Animal bites and rabies in northern Iran; 2001-2005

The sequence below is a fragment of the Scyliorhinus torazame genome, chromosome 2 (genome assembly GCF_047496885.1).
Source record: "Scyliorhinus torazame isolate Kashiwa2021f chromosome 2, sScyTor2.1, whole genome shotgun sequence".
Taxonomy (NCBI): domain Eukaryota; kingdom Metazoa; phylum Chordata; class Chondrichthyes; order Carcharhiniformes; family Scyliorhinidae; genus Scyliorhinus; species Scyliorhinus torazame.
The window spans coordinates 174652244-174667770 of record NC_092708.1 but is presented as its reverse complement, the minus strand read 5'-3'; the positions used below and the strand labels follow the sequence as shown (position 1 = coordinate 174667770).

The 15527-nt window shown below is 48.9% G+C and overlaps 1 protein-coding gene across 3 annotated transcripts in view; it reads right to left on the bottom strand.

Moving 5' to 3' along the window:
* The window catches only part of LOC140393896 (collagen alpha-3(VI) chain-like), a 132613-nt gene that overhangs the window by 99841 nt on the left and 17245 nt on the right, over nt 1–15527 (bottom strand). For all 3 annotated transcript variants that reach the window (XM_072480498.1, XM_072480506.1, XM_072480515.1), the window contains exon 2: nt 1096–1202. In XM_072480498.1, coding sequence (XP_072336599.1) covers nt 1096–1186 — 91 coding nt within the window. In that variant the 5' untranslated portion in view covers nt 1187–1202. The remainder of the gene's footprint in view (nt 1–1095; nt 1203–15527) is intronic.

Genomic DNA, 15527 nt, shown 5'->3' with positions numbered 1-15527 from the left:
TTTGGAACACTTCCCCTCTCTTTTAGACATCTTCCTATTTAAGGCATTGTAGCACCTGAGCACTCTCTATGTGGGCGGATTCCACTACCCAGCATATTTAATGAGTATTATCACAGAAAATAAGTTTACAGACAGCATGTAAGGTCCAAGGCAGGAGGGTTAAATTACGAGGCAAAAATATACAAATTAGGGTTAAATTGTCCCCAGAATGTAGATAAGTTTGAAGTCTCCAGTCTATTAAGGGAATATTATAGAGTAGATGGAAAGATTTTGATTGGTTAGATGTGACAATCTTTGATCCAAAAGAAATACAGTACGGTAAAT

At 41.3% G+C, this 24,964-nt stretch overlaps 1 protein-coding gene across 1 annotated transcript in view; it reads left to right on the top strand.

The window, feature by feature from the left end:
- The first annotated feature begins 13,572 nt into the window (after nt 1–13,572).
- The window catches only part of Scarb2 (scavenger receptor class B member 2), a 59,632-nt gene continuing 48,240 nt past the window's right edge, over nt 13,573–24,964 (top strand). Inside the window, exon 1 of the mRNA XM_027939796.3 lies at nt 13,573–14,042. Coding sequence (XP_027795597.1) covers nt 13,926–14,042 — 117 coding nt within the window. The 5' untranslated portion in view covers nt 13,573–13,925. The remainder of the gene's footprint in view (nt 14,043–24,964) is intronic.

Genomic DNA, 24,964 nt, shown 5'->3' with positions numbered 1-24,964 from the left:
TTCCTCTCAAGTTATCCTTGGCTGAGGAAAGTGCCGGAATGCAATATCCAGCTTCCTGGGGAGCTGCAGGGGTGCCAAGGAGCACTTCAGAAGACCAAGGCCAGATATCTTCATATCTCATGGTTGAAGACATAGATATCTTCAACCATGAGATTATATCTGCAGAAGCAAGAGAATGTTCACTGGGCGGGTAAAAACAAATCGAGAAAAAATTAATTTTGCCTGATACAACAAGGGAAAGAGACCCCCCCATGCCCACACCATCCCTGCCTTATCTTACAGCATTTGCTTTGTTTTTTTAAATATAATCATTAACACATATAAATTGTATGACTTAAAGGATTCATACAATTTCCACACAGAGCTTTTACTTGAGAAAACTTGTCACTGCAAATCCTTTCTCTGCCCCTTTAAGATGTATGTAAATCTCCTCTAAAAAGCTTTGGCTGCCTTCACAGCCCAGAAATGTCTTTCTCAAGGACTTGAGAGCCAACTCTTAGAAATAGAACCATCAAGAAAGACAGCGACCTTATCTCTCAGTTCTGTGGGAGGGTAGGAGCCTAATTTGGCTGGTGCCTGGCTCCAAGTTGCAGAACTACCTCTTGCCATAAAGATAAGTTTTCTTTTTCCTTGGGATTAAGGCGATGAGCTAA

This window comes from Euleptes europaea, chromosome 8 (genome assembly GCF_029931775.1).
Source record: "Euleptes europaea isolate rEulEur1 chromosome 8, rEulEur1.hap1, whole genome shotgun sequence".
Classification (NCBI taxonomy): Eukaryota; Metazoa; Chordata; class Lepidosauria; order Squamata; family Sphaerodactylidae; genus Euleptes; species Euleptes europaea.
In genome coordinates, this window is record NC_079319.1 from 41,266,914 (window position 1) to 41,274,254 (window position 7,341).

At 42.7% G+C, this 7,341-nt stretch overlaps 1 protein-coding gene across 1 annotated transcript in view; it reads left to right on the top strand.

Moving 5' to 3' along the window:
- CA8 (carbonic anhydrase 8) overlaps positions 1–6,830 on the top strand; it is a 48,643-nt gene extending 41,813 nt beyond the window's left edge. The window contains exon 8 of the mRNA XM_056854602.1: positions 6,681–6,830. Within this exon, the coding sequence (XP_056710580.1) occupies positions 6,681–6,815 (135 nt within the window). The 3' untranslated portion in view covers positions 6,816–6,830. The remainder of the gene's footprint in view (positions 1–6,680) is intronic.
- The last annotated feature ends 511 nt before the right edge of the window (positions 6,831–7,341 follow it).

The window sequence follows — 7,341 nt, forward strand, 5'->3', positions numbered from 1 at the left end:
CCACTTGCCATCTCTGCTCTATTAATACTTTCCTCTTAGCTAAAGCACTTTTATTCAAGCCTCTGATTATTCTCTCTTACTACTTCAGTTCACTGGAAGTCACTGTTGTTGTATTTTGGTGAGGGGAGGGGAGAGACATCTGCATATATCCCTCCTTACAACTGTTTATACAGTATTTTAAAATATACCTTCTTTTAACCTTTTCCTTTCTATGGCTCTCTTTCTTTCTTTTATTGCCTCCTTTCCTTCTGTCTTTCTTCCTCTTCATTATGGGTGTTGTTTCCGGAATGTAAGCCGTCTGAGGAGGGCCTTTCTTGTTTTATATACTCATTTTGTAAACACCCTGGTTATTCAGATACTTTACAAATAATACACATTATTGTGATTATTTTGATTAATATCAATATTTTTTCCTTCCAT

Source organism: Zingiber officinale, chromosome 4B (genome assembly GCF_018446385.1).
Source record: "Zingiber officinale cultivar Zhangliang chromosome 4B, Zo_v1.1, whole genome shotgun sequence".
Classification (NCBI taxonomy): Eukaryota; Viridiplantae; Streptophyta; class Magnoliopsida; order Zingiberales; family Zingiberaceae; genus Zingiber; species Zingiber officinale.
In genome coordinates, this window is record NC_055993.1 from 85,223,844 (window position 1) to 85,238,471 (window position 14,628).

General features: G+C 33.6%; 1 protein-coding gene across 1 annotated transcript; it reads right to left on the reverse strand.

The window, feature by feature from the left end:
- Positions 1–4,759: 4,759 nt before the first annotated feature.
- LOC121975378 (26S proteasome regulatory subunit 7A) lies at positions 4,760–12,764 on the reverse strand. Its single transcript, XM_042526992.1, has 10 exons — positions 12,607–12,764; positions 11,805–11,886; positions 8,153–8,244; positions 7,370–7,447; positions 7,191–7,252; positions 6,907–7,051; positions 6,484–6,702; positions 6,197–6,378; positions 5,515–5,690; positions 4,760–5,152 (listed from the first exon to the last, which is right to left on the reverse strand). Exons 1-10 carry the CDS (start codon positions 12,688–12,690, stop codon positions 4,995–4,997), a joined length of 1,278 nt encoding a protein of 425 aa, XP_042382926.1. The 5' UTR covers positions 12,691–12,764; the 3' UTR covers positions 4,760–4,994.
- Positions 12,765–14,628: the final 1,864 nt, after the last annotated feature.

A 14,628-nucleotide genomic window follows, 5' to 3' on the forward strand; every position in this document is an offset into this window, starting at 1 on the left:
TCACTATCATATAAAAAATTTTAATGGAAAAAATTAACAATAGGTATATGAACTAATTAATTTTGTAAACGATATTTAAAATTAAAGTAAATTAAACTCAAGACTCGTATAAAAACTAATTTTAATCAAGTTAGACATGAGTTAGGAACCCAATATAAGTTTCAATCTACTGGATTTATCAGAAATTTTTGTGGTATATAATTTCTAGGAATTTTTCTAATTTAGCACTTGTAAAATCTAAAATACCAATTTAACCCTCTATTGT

Background: Animal bites are potentially harmful for people. The prophylaxis approach is effective and safe, however, it is expensive and sometimes may be used without clear indication. Prophylaxis programs depend on local epidemiology. The aim of this study was to survey the animal bites and rabies epidemiology in northern Iran. Patients and methods: We performed a descriptive study on all animal bites and rabies in the Mazandaran Province during 2001 to 2005. Initial data including age, sex, site of bite, incidence, type of animal, geographical distribution, number of vaccinations and death by rabies were gathered and analyzed by SPSS soft ware. Results: Annual frequency of animal bites was between 3,174 and 4,670 in the Mazandaran Province. One hundred sixty bites per 100,000 persons occur annually, with a cost of approximately US $0.5 million in health care expenditures and loss of income. Twenty thousand animal bites occurred during the year of 2001 to 2005. Behshar, with 302.88 cases per 100,000 persons was the most prevalent city. We found that the majority of bites are from dogs (84.87%), especially stray dogs. Men are frequently bitten by dogs (79.62%), while adolescence is the most frequent victims of dog bites, especially in rural areas. Dog bites resulted in 2 deaths, both of which had bites on their faces. Conclusion: Exposure to dogs, especially stray dogs in Mazandaran Province, reported the majority of cases of human bites and post-exposure prophylaxis. © 2009 IDTMRC, Infectious Diseases and Tropical Medicine Research Center.